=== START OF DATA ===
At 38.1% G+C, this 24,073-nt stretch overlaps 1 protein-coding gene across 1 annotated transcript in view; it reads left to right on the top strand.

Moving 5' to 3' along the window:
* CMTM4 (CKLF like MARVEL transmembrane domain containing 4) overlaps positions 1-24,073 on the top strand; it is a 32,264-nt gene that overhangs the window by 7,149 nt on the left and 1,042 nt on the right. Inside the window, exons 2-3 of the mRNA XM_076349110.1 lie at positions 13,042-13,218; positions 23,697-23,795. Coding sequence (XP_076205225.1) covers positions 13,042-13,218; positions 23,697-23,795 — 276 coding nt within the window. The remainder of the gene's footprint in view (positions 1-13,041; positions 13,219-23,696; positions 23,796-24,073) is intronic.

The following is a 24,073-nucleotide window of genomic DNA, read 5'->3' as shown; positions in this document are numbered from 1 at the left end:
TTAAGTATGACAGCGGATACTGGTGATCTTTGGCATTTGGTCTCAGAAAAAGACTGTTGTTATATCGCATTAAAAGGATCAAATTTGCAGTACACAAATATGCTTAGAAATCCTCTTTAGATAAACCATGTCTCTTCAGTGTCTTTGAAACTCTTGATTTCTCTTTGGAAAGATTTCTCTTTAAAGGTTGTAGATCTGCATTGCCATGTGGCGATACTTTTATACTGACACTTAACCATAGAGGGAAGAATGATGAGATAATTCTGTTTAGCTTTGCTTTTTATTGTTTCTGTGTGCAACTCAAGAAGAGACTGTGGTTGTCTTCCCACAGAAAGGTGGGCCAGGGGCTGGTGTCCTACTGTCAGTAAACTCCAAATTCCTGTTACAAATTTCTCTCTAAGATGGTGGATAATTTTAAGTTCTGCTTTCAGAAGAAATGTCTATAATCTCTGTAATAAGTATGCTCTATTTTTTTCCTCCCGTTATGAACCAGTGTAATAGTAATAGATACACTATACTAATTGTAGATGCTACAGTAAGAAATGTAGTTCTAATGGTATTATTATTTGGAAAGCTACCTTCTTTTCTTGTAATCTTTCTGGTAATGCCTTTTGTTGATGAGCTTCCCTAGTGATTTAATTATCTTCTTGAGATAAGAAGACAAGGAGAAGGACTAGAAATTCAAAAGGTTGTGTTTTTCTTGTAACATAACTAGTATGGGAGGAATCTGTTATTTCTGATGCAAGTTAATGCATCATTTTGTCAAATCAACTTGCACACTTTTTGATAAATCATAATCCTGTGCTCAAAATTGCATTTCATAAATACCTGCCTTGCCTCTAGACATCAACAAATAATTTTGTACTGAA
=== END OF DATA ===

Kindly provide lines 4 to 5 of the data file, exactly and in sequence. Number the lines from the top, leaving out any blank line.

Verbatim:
The following is a 24,073-nucleotide window of genomic DNA, read 5'->3' as shown; positions in this document are numbered from 1 at the left end:
TTAAGTATGACAGCGGATACTGGTGATCTTTGGCATTTGGTCTCAGAAAAAGACTGTTGTTATATCGCATTAAAAGGATCAAATTTGCAGTACACAAATATGCTTAGAAATCCTCTTTAGATAAACCATGTCTCTTCAGTGTCTTTGAAACTCTTGATTTCTCTTTGGAAAGATTTCTCTTTAAAGGTTGTAGATCTGCATTGCCATGTGGCGATACTTTTATACTGACACTTAACCATAGAGGGAAGAATGATGAGATAATTCTGTTTAGCTTTGCTTTTTATTGTTTCTGTGTGCAACTCAAGAAGAGACTGTGGTTGTCTTCCCACAGAAAGGTGGGCCAGGGGCTGGTGTCCTACTGTCAGTAAACTCCAAATTCCTGTTACAAATTTCTCTCTAAGATGGTGGATAATTTTAAGTTCTGCTTTCAGAAGAAATGTCTATAATCTCTGTAATAAGTATGCTCTATTTTTTTCCTCCCGTTATGAACCAGTGTAATAGTAATAGATACACTATACTAATTGTAGATGCTACAGTAAGAAATGTAGTTCTAATGGTATTATTATTTGGAAAGCTACCTTCTTTTCTTGTAATCTTTCTGGTAATGCCTTTTGTTGATGAGCTTCCCTAGTGATTTAATTATCTTCTTGAGATAAGAAGACAAGGAGAAGGACTAGAAATTCAAAAGGTTGTGTTTTTCTTGTAACATAACTAGTATGGGAGGAATCTGTTATTTCTGATGCAAGTTAATGCATCATTTTGTCAAATCAACTTGCACACTTTTTGATAAATCATAATCCTGTGCTCAAAATTGCATTTCATAAATACCTGCCTTGCCTCTAGACATCAACAAATAATTTTGTACTGAA